(About a 7-minute read. The first volume in this 'Skills and Abilities' series is a slightly updated version of an interview I had with John Losey in 2017 - still relevant today. It was originally posted at the FUNdoing blog. We are moving theoretical posts to OnTeamBuilding to organize content.)
After introduction material for John's Growing People Podcast, he dove right into his main question: What are a few vital skills and abilities good facilitators possess?
Don't Take Things Personally
In my opinion, the most important ability of a team building educator is referenced by don Miguel Ruiz in, The Four Agreements: A Toltec Wisdom Book - Don't take anything personally.* As a young educator (back in the day), this was not easy - I did take things very personally. I was just trying to help, after all!
Luckily, during my first (real) Adventure Education job my new mentor told me that taking things personally - especially when working with at-risk youth, young people struggling to fit in - influences our decision making. They're going to project, they're going to blame me, they're going to make me the bad guy for 'making' them do things [pushing them out of their comfort zone] they don't want to do.
Yes, I chose to feel horrible. My mentor noticed I was avoiding learning opportunities, not pushing enough. I was avoiding my own discomfort. I was avoiding the hard work that goes into behavior change.
Our job, he said, was to get the kids to do that difficult stuff, to get mad at us, to blame us. Then we could help them understand there are other choices, other ways to respond to discomfort. My mentor's feedback, that moment of learning for me, was very important. It stuck. Not right away, but slowly over time I got better and better at doing the hard work, avoiding my personal suffering.
As we dive into team building [and team development], to really help our participants/students to know and 'get' what they have asked us to learn, we need to be able to create experiences where discomfort is going to show up [this is our job!]. Participants may lash out at us. And yes, it's not pleasant. There is a physiological response - we get knotted up inside. It throws us off our game if we let it. So, the practiced ability is to not take it personally.
Here's an analogy I use to make the point: As educators we are tasked (hired) to provide our groups with a rollercoaster ride [this, of course, does depend on the kind of program a group is looking for]. We are the operators, we don't get on the ride. We are skilled in setting up the ride, buckling them in, and sending them on their way. This ability to separate ourselves from the group's experiences is not easy, but a vital ability. Maintaining objectivity (disconnection) is essential to noticing the behaviors that arise in our groups and then helping them to discover and internalize their learnings.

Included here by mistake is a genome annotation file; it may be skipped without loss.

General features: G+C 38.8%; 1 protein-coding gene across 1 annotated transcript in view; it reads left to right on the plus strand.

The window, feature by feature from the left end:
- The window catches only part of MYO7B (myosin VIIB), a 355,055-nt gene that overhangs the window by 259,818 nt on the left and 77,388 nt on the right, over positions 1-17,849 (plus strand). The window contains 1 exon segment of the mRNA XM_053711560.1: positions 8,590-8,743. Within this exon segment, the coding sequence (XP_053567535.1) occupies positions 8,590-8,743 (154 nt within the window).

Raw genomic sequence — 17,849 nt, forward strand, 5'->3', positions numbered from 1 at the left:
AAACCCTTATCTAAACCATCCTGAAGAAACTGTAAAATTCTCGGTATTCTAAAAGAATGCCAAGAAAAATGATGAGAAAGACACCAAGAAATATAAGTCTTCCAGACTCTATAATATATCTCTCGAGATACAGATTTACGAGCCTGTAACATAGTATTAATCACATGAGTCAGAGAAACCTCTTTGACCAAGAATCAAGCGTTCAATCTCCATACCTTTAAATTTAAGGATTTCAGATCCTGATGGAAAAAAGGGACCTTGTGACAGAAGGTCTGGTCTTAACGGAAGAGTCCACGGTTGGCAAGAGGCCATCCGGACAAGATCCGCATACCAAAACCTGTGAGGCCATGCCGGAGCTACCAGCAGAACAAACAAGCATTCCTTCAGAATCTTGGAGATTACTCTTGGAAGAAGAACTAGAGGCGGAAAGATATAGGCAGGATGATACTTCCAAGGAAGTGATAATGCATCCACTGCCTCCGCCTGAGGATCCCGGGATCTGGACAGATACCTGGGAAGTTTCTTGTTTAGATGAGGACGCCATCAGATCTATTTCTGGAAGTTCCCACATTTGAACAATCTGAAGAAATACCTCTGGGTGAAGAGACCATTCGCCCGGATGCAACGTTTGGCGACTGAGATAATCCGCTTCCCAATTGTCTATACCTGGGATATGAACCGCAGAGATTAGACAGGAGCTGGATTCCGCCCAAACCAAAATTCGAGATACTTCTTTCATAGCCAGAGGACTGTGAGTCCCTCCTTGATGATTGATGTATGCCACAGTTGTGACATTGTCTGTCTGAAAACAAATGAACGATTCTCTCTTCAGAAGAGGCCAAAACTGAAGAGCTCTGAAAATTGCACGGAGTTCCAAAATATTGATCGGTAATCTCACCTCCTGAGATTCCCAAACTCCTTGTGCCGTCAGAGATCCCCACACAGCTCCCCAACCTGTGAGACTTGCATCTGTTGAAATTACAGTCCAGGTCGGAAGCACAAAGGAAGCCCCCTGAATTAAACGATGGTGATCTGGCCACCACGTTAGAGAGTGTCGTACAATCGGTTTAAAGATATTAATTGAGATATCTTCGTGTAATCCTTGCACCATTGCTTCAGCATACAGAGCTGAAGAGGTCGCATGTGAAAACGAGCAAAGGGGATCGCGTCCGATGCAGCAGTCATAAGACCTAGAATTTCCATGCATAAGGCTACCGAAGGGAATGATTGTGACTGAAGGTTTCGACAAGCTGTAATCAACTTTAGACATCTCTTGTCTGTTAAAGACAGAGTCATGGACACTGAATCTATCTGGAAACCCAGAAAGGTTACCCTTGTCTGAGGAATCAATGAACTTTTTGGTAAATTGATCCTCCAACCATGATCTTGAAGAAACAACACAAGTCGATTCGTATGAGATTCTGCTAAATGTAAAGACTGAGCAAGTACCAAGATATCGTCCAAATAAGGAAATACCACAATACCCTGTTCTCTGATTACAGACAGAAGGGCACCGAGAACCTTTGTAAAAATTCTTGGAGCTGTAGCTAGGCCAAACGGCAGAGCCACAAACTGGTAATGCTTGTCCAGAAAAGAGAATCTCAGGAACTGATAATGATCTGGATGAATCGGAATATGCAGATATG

Concepts and Behaviors
Another ability, or maybe even more of a skill, is for team building educators to understand the difference between a concept and a behavior.
For example, concepts tend to be the typical objectives we get from our clients. They want to work out their challenges with teamwork, communication, trust and/or leadership (to name a few). Specifically, they will tell us they have a hard time communicating with each other, or there is a lack of communication, or they are not listening to each other which is leading to misunderstanding. There is some sort of communication issue. Communication is a concept. What I call a BIG word.
To change, or help mitigate a problem concept, we need to identify the behaviors that make up the concept. Here's the analogy I like to use for this idea: Let's grab a jar of peanut butter. It says PEANUT BUTTER real big on the label. This equates to a concept. It's the name for all the stuff inside the jar - peanuts, sugar, salt, preservatives, etc. In our analogy, the 'stuff' equates to behaviors, the things that make up peanut butter.
So, if a client wants us to work on improving communication, we need to identify the behaviors involved (the stuff) in communication like intonation, body language, eye contact, turn-taking, repeating what was heard (in active listening), use of words and how many words used, along with the kinds of words used.
Identification of behaviors could be done during the pre-assessment (in some cases) or behaviors can be discovered during the program itself. Behaviors are things we can see and hear. When we can point out behaviors within a group, get them to see what they are doing and hear what they saying, we can help them change what isn't working and practice what is.
Understanding the behaviors within a concept also helps us choose (plan) activities we know will bring up these behaviors. When we're asked to work on improving communication, we'll choose the activities we know that involve communication between participants. For example, I'll have my group line up alphabetically using verbal communication versus asking them to line up without talking. I'll require five minutes of planning before an activity instead of letting them jump right into it - I'm 'forcing' some communication so we can process how it goes.
Ultimately, if participants can learn how to see the behaviors within their group and not just say, "We don't communicate well," they can help each other change the specific behaviors that are not working for them. In my experience it's often just one behavior that needs to change in order to reach the outcome desired.
Asking Tough Questions
Being comfortable (and appropriate) asking tough questions is another important skill and ability of a team building educator. It goes back to not taking things personally. When an educator is ready and willing to work with the resistance that may occur, powerful learning can take place from tough questions.